Go Back  PPRuNe Forums > Flight Deck Forums > Rumours & News
Reload this Page >

LHR Inebriated DL Pilot Sentenced to Six Months

Rumours & News Reporting Points that may affect our jobs or lives as professional pilots. Also, items that may be of interest to professional pilots.

LHR Inebriated DL Pilot Sentenced to Six Months

Old 6th Feb 2011, 08:38
  #101 (permalink)  
 
Join Date: Jul 2008
Location: en route
Posts: 220
"Compared to..."

Maat

It's the "compared to" in your post that's the issue. It's not either/or, is it? A compelling reason for having a drink during a duty cycle is to help get to sleep in a noisy hotel, at the wrong time of day, when there's only 8 1/2 hours to get 8 hours of sleep, on the wrong time zone....

If it was a simple choice - pilot over the alcohol limit, or pilot who's not had enough rest - it would be easier to make a judgement. But it's not - the true problem is "pilot who's not had enough rest, and has had a couple of drinks to try to alleviate that."

R
rcsa is offline  
Old 6th Feb 2011, 08:54
  #102 (permalink)  
 
Join Date: Sep 2006
Location: 23, Railway Cuttings, East Cheam
Age: 65
Posts: 3,115
Maat, I understand your point but we're talking about risk reduction. Of course pilots shouldn't be tired/jet lagged when they are flying, I fly to Oz and know it takes me three days to become anything more than a zombie after arriving there, so how pilots cope is beyond me. However I think we would be living in na na land if we thought we had a perfect world and it didn't happen, but that's for the regulatory bodies and pilot's unions to sort out (and sort it out they should IMO). I have every sympathy for pilots who have to work under draconian regimes that don't allow them any meaningful rest and I think that any company that forces inefficient timetabling of their pilots should be in court and the directors jailed.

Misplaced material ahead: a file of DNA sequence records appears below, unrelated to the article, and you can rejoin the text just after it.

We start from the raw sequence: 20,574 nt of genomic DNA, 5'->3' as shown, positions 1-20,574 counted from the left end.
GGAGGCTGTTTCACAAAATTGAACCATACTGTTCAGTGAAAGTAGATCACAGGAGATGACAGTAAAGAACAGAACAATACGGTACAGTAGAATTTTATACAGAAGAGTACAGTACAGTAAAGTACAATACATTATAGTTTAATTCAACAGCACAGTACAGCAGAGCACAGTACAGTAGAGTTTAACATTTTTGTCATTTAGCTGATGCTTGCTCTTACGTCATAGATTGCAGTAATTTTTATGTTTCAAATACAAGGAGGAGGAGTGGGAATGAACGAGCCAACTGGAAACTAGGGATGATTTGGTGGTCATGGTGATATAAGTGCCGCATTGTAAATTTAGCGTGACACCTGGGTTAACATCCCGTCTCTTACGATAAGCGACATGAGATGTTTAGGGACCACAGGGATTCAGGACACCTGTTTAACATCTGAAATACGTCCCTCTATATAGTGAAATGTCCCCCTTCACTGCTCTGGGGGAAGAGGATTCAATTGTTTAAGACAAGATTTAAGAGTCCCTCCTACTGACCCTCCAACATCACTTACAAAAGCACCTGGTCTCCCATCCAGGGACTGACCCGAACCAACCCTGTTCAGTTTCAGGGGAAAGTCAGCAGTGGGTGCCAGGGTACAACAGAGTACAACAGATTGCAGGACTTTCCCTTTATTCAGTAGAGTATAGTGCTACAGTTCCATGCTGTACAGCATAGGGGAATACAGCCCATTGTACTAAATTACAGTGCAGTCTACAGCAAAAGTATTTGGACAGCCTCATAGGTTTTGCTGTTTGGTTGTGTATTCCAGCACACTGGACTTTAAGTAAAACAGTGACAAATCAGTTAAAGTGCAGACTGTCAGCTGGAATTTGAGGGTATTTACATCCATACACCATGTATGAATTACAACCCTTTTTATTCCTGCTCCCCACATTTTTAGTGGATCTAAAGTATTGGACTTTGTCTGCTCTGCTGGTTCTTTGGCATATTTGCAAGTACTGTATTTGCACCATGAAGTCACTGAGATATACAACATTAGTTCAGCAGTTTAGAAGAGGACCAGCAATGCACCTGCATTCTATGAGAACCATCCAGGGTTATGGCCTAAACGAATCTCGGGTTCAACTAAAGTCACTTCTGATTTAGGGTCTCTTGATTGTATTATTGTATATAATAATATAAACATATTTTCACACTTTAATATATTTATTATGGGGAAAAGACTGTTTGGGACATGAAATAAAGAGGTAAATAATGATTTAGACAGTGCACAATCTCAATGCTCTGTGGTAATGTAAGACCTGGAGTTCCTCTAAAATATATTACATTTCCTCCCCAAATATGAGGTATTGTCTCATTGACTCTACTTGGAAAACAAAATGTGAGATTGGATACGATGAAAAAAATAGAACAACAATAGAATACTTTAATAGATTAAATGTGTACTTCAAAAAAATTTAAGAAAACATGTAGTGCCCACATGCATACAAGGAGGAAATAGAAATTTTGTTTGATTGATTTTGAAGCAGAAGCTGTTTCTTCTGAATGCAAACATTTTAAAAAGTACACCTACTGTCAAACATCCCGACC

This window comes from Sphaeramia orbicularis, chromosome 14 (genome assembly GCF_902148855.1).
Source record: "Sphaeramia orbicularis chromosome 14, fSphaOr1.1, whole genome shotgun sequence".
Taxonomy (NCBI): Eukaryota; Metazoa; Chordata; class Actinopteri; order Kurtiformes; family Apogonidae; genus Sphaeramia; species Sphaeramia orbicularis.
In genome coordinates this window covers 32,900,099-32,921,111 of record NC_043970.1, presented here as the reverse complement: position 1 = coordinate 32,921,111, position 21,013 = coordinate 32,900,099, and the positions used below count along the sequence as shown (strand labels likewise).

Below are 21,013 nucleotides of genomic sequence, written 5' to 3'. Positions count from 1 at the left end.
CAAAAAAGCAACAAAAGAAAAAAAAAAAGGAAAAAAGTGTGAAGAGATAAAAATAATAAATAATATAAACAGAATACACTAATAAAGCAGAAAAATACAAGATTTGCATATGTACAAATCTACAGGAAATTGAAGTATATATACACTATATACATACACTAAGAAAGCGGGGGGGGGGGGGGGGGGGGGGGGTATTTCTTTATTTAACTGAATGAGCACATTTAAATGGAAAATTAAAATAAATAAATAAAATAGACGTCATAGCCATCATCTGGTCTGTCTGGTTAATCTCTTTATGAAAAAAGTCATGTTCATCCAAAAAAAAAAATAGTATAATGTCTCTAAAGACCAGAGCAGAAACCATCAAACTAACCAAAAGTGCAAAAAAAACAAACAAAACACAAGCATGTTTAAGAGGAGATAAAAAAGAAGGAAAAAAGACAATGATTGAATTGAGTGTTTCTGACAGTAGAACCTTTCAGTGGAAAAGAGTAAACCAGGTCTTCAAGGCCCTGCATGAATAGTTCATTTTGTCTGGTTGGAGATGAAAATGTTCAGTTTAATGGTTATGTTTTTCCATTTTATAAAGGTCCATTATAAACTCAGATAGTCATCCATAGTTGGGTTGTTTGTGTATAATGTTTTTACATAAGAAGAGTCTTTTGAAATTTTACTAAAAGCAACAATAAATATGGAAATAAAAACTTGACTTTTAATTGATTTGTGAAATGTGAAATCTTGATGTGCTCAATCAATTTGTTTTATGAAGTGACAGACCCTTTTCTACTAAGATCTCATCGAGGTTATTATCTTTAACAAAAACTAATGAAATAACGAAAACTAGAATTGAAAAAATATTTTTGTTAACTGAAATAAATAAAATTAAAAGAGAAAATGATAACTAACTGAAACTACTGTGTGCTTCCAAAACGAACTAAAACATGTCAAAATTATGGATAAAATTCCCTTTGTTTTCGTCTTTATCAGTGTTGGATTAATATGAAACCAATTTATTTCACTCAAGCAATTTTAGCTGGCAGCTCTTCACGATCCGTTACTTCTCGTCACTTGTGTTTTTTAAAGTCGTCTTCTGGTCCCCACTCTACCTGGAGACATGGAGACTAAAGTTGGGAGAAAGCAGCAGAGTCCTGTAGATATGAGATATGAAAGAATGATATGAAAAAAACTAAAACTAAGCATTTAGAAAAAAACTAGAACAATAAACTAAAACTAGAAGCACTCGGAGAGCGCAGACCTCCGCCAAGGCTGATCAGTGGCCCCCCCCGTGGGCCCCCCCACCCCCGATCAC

Flying whilst under the influence however is entirely avoidable, it is the personal choice of the pilot. I fully understand that it may not be a personal choice to be an alcoholic but it is a personal choice to continue to fly knowing full well you have a problem. Pilots are well payed, rightly so, they are highly trained professionals, but with that comes a duty to your passengers.

Edit: rcsa, just read your post. I think there's a difference between having a couple of sherberts to relax yourself before 8 hours kip and getting totally trashed to get to sleep. No one should have to do that in an attempt to be compos mentis to do their job the next day and as I said operators should be held to account.

Looking at an earlier post I think there maybe some degree of 'can do' in the make up of a pilot, of not wanting to appear to be failing the company, of not wanting to be seen as less able to hack it than fellow pilots. I'm not a psychologist, I don't know the answer to that. I do know however that your primary and absolutely over riding duty is to see that the 300 or so souls in your charge are transported as safely as possible to their destination, and part of that duty is to reduce risk. Some risks it would appear are forced upon you, others aren't.

Last edited by thing; 6th Feb 2011 at 09:57.
thing is offline  
Old 6th Feb 2011, 09:58
  #103 (permalink)  
 
Join Date: Jul 2008
Location: en route
Posts: 220
Sherbert for Herbert